Bionics Turn Humans Into Super-Strong Workers And Soldiers
The race is on to develop various types of exoskeletons to turn ordinary human workers into supermen or superwomen. This technology was originally spawned by the military in their quest for super-soldiers on the battlefield. ⁃ TN Editor
Iron Man suits might not yet be commonplace, but companies from Ford (F) to Lowe’s (LOW) are testing new mechanical exoskeletons to enhance — and extend — human strength.
Earlier this month, Ford said it was testing four models of exoskeletal arms to help ease fatigue for assembly line workers.
“My job entails working over my head, so when I get home my back, neck and shoulders usually hurt,” said Paul Collins, an assembly line worker at Ford’s Michigan Assembly Plant, in a statement released by Ford. “Since I started using the vest, I’m not as sore, and I have more energy to play with my grandsons when I get home.”
The global market for bionic devices may rise to $12.1 billion by 2026, up from $3.2 billion last year, when the US had almost 40 percent of the global market, according to report from BCC Research earlier this year.
Ekso Bionics (EKSO) announced last week that it’s providing technology to Ford, a device called the EksoVest, and its stock has climbed since then. That’s even though it reported selling fewer units than some analysts expected when it released third-quarter results earlier this month.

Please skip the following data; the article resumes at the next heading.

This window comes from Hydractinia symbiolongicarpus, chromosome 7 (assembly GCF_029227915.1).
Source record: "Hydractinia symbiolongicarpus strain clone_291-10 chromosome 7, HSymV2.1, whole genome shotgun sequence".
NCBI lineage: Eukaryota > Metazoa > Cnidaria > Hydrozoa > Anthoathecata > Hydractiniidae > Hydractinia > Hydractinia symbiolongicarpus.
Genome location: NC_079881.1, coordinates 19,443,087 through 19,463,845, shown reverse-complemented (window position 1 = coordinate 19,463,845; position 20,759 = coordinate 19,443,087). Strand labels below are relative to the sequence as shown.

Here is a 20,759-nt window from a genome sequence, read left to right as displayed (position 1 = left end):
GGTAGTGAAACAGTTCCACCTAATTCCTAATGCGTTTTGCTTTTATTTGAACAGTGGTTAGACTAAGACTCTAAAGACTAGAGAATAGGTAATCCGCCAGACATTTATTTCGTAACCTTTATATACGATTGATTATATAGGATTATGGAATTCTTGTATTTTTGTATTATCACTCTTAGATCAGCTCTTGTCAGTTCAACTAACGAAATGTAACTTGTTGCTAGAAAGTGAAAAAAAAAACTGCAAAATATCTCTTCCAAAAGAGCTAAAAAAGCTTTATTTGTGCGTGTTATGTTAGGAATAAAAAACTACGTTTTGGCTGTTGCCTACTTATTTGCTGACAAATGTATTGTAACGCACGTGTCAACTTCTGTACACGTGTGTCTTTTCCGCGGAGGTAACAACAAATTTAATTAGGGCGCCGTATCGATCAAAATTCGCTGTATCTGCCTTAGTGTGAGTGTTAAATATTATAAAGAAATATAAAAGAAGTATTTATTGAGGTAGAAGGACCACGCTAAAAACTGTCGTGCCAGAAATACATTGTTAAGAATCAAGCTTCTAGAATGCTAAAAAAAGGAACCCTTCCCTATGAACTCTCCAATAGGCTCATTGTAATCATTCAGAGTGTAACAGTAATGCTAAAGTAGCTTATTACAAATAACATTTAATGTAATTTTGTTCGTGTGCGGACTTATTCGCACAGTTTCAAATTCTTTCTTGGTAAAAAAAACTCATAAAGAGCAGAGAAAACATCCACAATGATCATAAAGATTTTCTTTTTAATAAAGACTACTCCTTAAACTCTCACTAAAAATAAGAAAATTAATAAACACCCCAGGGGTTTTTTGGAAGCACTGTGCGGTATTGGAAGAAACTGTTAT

The fledgling company, which listed on the Nasdaq stock exchange last year, has $33.44 million in cash, enough to fund operations for more than a year, according to its quarterly filing with the US Securities and Exchange Commission.
Massive US Military Spying Archive Left Wide Open In Cloud
Military intelligence is full of Technocrats who mine big data anywhere and everywhere that it can be found, in this case, it is from social media. Why does the military need to scrape and save billions and billions of social media postings? ⁃ TN Editor
Three misconfigured AWS S3 buckets have been discovered wide open on the public internet containing “dozens of terabytes” of social media posts and similar pages – all scraped from around the world by the US military to identify and profile persons of interest.